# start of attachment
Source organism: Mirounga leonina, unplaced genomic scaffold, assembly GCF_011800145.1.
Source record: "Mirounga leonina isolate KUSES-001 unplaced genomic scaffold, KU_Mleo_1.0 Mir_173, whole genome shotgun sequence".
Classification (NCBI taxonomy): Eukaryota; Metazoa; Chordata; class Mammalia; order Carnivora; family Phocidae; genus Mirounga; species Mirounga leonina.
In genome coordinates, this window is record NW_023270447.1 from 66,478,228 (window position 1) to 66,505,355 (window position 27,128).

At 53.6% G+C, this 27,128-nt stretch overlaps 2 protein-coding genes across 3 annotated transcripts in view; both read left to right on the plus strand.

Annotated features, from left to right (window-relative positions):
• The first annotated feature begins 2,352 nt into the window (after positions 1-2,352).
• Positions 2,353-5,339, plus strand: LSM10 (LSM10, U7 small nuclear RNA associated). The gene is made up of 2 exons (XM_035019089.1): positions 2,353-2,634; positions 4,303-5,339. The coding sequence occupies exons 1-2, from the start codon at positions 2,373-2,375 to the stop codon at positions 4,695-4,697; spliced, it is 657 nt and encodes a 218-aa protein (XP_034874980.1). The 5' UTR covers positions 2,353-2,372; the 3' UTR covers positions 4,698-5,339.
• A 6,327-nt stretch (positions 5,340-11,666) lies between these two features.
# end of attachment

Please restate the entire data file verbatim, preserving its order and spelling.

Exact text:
Source organism: Mirounga leonina, unplaced genomic scaffold, assembly GCF_011800145.1.
Source record: "Mirounga leonina isolate KUSES-001 unplaced genomic scaffold, KU_Mleo_1.0 Mir_173, whole genome shotgun sequence".
Classification (NCBI taxonomy): Eukaryota; Metazoa; Chordata; class Mammalia; order Carnivora; family Phocidae; genus Mirounga; species Mirounga leonina.
In genome coordinates, this window is record NW_023270447.1 from 66,478,228 (window position 1) to 66,505,355 (window position 27,128).

At 53.6% G+C, this 27,128-nt stretch overlaps 2 protein-coding genes across 3 annotated transcripts in view; both read left to right on the plus strand.

Annotated features, from left to right (window-relative positions):
• The first annotated feature begins 2,352 nt into the window (after positions 1-2,352).
• Positions 2,353-5,339, plus strand: LSM10 (LSM10, U7 small nuclear RNA associated). The gene is made up of 2 exons (XM_035019089.1): positions 2,353-2,634; positions 4,303-5,339. The coding sequence occupies exons 1-2, from the start codon at positions 2,373-2,375 to the stop codon at positions 4,695-4,697; spliced, it is 657 nt and encodes a 218-aa protein (XP_034874980.1). The 5' UTR covers positions 2,353-2,372; the 3' UTR covers positions 4,698-5,339.
• A 6,327-nt stretch (positions 5,340-11,666) lies between these two features.